Choline: It is estimated that 95% of pregnant women do not consume adequate amounts of choline in pregnancy. I've seen several prenatal vitamins come across my desk that have ZERO choline in them. Without enough choline there can be hindrance in gene expression. It is often thought that because our body makes some of its own Choline, that dietary intake is not necessary. This is incorrect. In fact, new prenatal vitamin "guidelines" (there are no regulations) call for the addition of choline in prenatal vitamins.
Calcium: With 50-80% of women of reproductive age not consuming enough calcium, making sure your prenatal has adequate calcium is important. You are growing a baby, and that requires adequate amounts of calcium. If you don't have enough, you will become deficient leading to your own bone and teeth issues, among others. Calcium deficiency is associated with an increase risk of preeclampsia as well, and blood clotting issues. I like a combo of Calcium Citrate-Malate. This combo increases abortion 6-9x that of citrate alone. Make sure there is Vitamin D and Magnesium in combination for proper utilization.
Iron: I've seen so many prenatal vitamins that contain no iron. There is also some fear about giving too much Iron. General Iron deficiency is only about 10%, but Iron deficiency in pregnancy is a bit more common (average 18%). With an increase over gestation (1st trimester - 6.8%; 2nd trimester - 14.3%, 3rd trimester 28.4%). Iron is the cofactor of enzymatic conversion of cholesterol into steroid hormones (progesterone and estrogen), as well it is needed for oxygenation of both mom and baby. I like to see Iron in a prenatal. Adequate blood testing should be used as well to monitor iron levels. An additional iron supplement may be needed. Heme based iron is the most absorbable form (animal based), and non-heme iron (plant based) being poorly absorbed (mostly due to the content of oxalates in plants containing iron, but this is a whole other topic). In a supplement I like to see ferrous biglycinate instead of ferrous sulfate. The biglycinate form has less digestive upset, and is more readily absorbed.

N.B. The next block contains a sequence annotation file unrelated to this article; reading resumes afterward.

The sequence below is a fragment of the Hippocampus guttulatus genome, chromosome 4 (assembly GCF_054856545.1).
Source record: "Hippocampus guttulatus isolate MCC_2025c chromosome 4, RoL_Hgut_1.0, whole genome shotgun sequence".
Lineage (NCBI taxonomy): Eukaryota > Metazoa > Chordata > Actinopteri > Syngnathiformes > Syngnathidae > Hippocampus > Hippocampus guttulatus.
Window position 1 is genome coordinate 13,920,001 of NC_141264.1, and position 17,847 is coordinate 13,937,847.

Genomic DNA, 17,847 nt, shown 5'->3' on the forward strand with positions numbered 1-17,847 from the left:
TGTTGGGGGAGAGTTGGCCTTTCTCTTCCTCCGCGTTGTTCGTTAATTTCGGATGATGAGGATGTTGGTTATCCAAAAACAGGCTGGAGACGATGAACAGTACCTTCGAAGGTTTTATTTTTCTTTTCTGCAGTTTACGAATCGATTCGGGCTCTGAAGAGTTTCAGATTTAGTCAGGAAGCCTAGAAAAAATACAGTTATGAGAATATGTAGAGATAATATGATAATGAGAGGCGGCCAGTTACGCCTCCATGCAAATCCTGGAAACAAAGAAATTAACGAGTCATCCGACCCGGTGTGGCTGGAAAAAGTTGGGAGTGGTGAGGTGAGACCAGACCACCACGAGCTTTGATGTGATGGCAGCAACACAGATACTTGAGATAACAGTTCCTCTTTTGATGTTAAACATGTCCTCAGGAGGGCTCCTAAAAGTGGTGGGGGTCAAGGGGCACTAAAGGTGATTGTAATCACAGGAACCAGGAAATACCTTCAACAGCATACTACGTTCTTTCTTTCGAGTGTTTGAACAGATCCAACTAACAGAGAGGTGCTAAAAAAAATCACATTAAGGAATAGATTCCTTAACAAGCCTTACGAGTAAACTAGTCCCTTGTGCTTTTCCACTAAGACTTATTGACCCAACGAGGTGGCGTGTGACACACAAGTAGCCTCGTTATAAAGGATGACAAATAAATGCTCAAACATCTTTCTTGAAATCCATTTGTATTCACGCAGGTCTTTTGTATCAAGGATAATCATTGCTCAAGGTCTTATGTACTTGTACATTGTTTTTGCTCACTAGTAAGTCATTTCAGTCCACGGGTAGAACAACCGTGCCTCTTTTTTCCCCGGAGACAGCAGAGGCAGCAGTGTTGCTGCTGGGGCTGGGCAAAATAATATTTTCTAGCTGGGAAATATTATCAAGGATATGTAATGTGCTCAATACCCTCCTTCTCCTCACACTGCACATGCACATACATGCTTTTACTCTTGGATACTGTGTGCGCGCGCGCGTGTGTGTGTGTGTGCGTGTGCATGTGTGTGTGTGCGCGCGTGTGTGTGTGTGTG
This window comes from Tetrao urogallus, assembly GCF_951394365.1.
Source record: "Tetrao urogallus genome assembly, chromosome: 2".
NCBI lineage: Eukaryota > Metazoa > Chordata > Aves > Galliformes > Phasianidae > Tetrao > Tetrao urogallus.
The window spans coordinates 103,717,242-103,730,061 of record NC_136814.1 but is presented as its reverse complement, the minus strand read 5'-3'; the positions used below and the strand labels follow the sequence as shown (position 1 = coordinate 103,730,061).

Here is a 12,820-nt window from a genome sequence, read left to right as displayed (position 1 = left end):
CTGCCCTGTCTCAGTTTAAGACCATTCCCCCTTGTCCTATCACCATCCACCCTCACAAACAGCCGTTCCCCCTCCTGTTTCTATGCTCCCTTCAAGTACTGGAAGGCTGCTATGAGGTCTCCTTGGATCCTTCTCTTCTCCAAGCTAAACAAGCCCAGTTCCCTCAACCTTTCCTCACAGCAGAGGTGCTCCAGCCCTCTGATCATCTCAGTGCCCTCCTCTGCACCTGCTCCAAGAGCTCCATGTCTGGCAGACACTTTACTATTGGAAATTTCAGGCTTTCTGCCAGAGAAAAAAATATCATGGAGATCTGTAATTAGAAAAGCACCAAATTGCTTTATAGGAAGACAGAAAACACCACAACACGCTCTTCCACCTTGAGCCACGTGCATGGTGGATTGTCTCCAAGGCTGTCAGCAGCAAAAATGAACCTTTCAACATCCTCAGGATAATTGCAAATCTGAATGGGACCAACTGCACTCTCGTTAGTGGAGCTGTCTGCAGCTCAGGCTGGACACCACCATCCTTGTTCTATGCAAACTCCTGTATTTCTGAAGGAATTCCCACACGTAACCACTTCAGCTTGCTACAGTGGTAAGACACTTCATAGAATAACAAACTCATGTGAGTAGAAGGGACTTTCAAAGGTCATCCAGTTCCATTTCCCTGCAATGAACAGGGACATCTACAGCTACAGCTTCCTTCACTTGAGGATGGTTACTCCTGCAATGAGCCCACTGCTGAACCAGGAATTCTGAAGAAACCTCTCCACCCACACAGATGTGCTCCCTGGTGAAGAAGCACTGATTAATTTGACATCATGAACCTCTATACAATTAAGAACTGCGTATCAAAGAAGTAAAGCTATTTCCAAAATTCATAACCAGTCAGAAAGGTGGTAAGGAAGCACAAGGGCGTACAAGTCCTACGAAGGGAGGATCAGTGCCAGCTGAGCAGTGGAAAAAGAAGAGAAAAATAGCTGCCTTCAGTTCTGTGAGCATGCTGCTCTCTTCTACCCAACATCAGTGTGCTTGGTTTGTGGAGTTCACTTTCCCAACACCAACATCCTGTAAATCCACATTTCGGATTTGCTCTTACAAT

Iodine: Sadly, many prenatal leave this important trace element out of their formulas. Although iodized salts decreased extreme iodine deficiency symptoms such as goiter, this is a deficiency that is probably more common than we think. It's a bit complicated, but it has to do with the periodic table. Iodine is a halogen, and so is bromide (a chemical used in the processing of grains). Iodine receptors and other processes that use iodine have an affinity for all halogens. Excess intake of bromide, through grain consumption, blocks iodine action. (other very common halogens include Chloride and Fluoride, I think you know these guys). From 1971-2001 Iodine intake in the US dropped 50% (on top of all the contributing chemicals that inhibit iodine function). Iodine deficiency in pregnancy can lead to postpartum hypothyroid, as well as neurological issues in babies (it is associated with reading issues in childhood). The American Academy of Pediatrics and the American Thyroid Association have each released (among other agencies) recommendations on prenatals including iodine in formulation. Iodine testing is mediocre at best, and thus there is not an adequate estimate of iodine deficiency. Iodine should be in the Potassium iodine form.